“The late Peter de Groot, a highly respected forest entomologist, likened the emerald ash borer Agrilus planipennis to the green wrestling persona of the character Bubbles on the TV comedy series the Trailer Park Boys. Both are decked out in wrestling regalia and come “from parts unknown”.

My recent publication entitled “What’s killing the green menace: mortality factors affecting the emerald ash borer (Coleoptera: Buprestidae) in North America” (pages 263-276) in the recent special issue of The Canadian Entomologist. The special issue is more aptly named “The science of the emerald ash borer: where are we after 10 years of research?” edited by guest editors Chris J.K. MacQuarrie and K.L. Ryall.  The special issue was a by-product of a highly successful Emerald Ash Borer Workshop organized by the guest editors and T.A. Scarr held during the Joint Annual Meeting of the Entomological Society of Canada and the Entomological Society of Ontario in Guelph, Ontario, Canada in the fall of 2013. The meeting brought together many of the key researchers, several who have spent more than the last 10 years involved in emerald ash borer research in North America, to review their research specialties. The presentations from this workshop formed the basis for the nine review and original articles in this issue.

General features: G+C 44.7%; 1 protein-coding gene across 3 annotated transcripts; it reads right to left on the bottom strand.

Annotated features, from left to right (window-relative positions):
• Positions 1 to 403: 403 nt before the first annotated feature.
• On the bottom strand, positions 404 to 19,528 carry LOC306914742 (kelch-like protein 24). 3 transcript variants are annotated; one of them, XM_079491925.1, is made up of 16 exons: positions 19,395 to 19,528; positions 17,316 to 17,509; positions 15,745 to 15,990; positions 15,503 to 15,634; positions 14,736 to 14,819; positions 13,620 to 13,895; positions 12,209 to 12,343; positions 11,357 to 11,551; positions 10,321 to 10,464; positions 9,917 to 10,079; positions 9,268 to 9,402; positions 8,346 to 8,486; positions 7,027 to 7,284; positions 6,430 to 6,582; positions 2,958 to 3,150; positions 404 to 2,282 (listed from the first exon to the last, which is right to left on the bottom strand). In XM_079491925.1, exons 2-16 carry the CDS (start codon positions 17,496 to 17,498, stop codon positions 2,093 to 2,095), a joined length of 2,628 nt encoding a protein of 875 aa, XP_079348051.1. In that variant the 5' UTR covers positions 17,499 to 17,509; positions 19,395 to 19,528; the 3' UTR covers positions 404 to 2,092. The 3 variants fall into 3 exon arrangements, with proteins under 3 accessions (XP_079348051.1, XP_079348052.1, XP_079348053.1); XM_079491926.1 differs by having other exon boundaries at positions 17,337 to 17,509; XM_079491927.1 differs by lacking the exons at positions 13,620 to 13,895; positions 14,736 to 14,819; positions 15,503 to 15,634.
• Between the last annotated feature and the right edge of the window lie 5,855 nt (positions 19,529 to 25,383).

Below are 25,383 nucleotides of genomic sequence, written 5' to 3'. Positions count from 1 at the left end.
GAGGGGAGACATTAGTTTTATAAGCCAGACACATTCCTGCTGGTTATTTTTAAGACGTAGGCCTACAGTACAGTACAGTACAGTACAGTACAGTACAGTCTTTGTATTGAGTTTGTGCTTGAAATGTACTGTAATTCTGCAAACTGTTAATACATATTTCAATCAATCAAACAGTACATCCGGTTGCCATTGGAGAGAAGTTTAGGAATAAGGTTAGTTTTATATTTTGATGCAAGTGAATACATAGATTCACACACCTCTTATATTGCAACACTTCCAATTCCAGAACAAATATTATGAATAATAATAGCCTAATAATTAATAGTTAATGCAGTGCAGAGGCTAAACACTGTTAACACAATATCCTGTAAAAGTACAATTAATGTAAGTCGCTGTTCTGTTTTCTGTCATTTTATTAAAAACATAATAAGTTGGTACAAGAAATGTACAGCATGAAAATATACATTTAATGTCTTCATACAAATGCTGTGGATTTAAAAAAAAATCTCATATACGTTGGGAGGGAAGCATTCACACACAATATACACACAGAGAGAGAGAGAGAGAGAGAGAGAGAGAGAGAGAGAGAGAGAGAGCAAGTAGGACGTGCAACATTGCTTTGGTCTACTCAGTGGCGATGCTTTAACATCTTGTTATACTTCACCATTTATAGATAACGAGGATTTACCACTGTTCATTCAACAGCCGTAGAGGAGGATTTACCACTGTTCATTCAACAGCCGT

When the emerald ash borer was first detected in North America in 2002, very little was known about its biology except for a few brief passages in pest management textbooks in the Chinese literature. The realisation of the potential catastrophic impact that this already invasive species would wreak on North American forests resulted in the spate of research activities. The articles in this special issue are a synopsis of much of this research effort. The scope of the articles in the special issue spans the gamut from detection tools and biological controls to economics of management and everything in between. It has become a pet peeve of mine to hear the comment that emerald ash borer has no natural enemies in North America and North American ash trees have no resistance to this pest. As I indicate in my review, emerald ash borer has adopted many natural enemies (predators, parasitoids and pathogens) on this continent; they are just not able to regulate the populations of this invading species. Simultaneously, North American ash trees do have some inherent resistance to emerald ash borer. Small larvae are particularly susceptible during the early stage of the invasion. Unfortunately, this resistance soon diminishes as the populations of the pest increase. The work of the scientific community to manage emerald ash borer has just begun and much more needs to be done. Hopefully, this volume of work will form the solid foundation of research efforts to come.

Read the EAB Special Issue in full for free here until the end of 2015.

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